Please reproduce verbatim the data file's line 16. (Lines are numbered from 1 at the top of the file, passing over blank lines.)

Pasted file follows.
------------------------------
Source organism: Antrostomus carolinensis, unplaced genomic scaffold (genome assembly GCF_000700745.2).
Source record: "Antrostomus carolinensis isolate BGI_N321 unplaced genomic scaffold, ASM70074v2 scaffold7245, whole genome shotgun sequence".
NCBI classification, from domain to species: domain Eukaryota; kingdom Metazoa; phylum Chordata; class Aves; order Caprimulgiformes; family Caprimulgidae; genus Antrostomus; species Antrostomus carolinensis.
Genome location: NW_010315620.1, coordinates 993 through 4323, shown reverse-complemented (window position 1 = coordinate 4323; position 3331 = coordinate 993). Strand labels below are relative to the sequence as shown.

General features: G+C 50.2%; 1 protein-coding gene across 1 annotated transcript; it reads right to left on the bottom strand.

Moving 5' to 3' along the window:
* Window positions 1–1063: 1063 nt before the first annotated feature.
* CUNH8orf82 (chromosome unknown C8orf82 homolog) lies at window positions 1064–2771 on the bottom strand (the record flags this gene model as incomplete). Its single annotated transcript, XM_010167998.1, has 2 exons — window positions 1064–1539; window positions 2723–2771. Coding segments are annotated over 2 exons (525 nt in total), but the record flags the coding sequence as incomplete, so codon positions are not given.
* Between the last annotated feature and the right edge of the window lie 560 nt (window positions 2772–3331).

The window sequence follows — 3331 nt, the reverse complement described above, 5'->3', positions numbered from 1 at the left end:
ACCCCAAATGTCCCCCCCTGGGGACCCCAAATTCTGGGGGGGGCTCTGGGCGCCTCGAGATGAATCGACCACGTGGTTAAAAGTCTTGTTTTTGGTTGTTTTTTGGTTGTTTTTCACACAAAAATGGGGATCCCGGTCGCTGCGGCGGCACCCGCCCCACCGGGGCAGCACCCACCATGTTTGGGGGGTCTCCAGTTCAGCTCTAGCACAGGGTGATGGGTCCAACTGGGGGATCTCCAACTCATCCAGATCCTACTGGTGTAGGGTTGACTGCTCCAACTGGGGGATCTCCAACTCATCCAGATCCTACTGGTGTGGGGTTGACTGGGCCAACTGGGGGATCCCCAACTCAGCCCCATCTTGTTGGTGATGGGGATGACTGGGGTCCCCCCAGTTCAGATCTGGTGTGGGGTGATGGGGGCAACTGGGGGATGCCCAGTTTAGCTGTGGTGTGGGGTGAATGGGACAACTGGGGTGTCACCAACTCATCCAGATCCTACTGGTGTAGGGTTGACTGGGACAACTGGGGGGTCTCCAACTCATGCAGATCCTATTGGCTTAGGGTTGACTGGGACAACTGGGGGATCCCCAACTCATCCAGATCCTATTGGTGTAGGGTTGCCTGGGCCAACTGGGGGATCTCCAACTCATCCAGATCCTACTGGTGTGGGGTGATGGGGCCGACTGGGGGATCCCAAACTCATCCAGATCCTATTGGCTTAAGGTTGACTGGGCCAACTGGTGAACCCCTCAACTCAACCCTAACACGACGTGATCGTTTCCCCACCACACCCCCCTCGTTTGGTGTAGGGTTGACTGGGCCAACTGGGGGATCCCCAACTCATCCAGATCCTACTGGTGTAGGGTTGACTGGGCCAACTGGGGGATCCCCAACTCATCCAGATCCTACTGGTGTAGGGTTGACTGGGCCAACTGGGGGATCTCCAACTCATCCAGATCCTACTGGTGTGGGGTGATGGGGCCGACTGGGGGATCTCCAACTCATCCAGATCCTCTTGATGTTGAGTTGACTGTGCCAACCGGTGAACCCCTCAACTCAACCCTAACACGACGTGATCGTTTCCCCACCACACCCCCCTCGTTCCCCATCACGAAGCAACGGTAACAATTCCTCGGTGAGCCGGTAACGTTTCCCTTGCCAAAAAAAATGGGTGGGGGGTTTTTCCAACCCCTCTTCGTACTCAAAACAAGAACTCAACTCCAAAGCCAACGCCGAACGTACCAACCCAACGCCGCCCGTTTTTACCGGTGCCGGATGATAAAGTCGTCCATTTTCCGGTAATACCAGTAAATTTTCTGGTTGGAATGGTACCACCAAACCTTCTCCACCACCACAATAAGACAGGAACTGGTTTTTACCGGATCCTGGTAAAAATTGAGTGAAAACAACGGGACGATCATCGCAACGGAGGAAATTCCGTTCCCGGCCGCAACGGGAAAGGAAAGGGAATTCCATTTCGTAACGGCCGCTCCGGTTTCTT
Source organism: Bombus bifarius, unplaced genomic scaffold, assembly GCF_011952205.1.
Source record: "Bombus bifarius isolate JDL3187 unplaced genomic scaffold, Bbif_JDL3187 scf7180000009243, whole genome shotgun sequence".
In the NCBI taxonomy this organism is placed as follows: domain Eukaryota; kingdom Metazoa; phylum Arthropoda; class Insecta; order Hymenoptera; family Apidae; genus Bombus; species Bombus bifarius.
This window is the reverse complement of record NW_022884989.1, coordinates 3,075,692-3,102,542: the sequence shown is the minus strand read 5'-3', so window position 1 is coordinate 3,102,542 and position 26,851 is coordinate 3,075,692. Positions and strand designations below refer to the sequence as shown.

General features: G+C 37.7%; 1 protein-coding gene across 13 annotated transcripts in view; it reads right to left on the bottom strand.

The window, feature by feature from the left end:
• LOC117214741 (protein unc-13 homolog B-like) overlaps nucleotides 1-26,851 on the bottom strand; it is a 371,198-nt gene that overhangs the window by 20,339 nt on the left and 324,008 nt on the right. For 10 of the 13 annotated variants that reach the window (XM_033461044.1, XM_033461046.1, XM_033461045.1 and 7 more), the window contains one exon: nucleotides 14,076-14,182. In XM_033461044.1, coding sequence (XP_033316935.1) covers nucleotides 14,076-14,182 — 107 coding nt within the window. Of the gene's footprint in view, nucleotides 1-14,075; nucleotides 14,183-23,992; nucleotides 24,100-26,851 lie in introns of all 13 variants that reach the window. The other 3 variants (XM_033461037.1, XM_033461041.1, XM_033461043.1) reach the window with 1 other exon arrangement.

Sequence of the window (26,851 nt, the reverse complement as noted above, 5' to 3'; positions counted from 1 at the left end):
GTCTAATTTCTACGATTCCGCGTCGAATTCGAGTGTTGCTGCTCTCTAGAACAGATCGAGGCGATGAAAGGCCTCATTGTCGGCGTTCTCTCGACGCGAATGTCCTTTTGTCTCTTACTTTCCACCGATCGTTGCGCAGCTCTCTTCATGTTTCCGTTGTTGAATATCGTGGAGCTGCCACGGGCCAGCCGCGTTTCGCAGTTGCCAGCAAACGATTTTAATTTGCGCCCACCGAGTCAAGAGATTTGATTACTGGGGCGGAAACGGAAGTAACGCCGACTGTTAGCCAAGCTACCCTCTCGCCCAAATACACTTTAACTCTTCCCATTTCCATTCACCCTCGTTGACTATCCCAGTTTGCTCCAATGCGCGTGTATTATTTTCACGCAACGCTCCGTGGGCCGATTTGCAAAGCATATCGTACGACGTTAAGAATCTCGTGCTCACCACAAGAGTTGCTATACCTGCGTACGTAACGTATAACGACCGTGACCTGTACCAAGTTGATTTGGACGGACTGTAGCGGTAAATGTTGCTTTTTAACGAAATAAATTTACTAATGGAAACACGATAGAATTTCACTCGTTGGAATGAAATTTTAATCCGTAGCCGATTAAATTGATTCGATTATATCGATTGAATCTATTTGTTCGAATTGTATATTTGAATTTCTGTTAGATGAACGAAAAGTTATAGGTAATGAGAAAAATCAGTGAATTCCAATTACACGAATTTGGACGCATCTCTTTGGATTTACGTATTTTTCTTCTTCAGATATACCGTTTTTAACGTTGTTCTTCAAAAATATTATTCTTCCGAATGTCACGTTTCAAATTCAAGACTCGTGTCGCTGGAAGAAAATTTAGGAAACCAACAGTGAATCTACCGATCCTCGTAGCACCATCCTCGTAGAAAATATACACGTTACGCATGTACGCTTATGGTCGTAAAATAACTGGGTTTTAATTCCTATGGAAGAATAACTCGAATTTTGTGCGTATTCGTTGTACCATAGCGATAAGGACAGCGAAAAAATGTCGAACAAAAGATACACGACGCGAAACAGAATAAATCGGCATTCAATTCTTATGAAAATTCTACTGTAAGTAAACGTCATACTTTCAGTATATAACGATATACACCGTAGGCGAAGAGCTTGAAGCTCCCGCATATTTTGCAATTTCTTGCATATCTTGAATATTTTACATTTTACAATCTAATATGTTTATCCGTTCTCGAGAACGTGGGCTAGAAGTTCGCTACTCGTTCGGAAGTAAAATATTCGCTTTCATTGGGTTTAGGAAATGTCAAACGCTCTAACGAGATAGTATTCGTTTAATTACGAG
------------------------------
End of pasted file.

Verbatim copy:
General features: G+C 37.7%; 1 protein-coding gene across 13 annotated transcripts in view; it reads right to left on the bottom strand.